What I’m Reading: Gabrielle Hamilton’s “Blood, Bones, and Butter”

I decided to “read” (i.e., listen to) Gabrielle Hamilton’s Blood, Bones, and Butter: The Inadvertent Education of a Reluctant Chef solely based on the blurb written by Anthony Bourdain: “Magnificent. Simply the best memoir by a chef ever. Ever.” As the author of what many consider the best memoir ever — Kitchen Confidential — I took Bourdain’s endorsement seriously. Having now listened to the book, I have to disagree with his overall assessment — even if it was an enjoyable read.

Like many people who work in the food service industry — in my experience, at least — Hamilton came from a damaged background after her parent’s break-up. Who moves to Hell’s Kitchen at age 16 and waits tables? Much of her story is trying to come to terms with who she is and where she came from — though food.

It’s mostly a compelling and interesting story, especially the intricate details of getting her now famous restaurant Prune up and running. I was really rooting for her through this part. But there is also a couple of places where she is notably not forthcoming and here I begin to question her credibility as a memoirist. She was estranged from her mother, and we don’t really find out why. She had a relationship with a woman while doing a creative writing program in Michigan, then has two sons with a man seemingly out of convenience. Much of these stories are elided.

I’m not saying she needs to take us into her bedroom to be honest in her memoir, but she tells parts of these stories when it is convenient to her and so not having the whole story is frustrating.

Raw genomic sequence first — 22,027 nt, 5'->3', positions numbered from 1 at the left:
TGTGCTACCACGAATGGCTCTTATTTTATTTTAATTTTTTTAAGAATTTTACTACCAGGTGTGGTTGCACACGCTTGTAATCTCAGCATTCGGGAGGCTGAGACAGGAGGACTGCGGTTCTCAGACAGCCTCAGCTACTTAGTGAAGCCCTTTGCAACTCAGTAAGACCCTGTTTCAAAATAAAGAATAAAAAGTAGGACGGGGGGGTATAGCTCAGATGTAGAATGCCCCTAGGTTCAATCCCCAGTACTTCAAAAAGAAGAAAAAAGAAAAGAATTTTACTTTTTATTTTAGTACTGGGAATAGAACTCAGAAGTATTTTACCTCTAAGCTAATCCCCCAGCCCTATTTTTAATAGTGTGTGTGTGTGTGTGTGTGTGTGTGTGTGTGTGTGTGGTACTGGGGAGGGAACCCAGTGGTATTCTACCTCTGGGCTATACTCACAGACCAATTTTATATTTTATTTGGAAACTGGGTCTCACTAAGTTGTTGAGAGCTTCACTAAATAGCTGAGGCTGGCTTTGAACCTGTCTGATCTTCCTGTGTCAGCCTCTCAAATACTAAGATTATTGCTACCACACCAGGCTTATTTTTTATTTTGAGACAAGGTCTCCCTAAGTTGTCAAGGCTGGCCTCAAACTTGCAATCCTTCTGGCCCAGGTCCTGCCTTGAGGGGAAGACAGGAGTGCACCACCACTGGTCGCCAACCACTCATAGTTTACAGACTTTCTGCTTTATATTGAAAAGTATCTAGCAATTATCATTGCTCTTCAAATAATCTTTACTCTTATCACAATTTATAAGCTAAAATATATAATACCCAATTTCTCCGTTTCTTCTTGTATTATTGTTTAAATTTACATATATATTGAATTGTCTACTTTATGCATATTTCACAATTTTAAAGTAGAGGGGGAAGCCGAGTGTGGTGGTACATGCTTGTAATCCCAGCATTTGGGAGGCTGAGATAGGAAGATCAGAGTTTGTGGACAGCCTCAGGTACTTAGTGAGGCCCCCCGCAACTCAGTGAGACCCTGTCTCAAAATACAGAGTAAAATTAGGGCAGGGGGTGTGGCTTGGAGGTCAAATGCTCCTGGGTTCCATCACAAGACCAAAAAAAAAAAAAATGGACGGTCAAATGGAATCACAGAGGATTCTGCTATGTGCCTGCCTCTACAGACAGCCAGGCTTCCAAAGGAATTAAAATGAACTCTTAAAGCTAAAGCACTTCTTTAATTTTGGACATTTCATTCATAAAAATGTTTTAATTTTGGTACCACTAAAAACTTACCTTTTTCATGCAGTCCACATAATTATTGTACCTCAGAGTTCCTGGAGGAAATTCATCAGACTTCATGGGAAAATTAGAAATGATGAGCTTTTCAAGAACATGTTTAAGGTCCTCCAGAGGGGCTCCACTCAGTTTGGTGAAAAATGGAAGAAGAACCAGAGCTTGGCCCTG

Overall, a fun and interesting read, the frustration notwithstanding.

 

 

What I’m Reading: Grant Achatz’s “Life, On the Line”

I had heard of but did not know anything specific about Grant Achatz and his Chicago restaurant Alinea prior “reading” (i.e., listening to) Life, On the Line: A Chef’s Story of Chasing Greatness, Facing Death, and Redefining the Way We Eat.

The book is cleverly and accurately titled, as it tells the story of Achatz’s career as a chef working “on the line” in various kitchens (including for such luminaries as Charlie Trotter and Thomas Keller) and it also tells the story of Achatz’s diagnosis of and battle with the cancer that put his life “on the line.” Cruelly ironic was that he develped stage IV squamous cell carcinoma-tongue cancer at the same time that he was being recognized as one of the best chefs in America.

I didn’t realize until I reached his chapter that the book was co-authored with Achatz’s friend and business partner Nick Kokonas. At first I thought, why do I care what the financier has to say? I want to know about the chef and his cooking. But then I realized having Kokonas as a co-author and alternating chapters between Achatz and Kokonas was very clever because it allowed Kokonas to say all of the very flattering things about Achatz that it would have been uncouth for Achatz to say about himself. And given his ability as a chef, those flattering things are a very important part of the story.

Getting in Shape

What’s wrong with this picture? I am sitting at the kitchen table this morning, reading an article in Esquire magazine about “being a better man, getting in shape,” etc. The timer goes off. I get up and take the biscuits I am baking out of the oven. I take two biscuits, cut them open, and top them liberally with corned beef hash. I return to the kitchen table. I finish my breakfast before I finish the article.

Observations from Biscuitville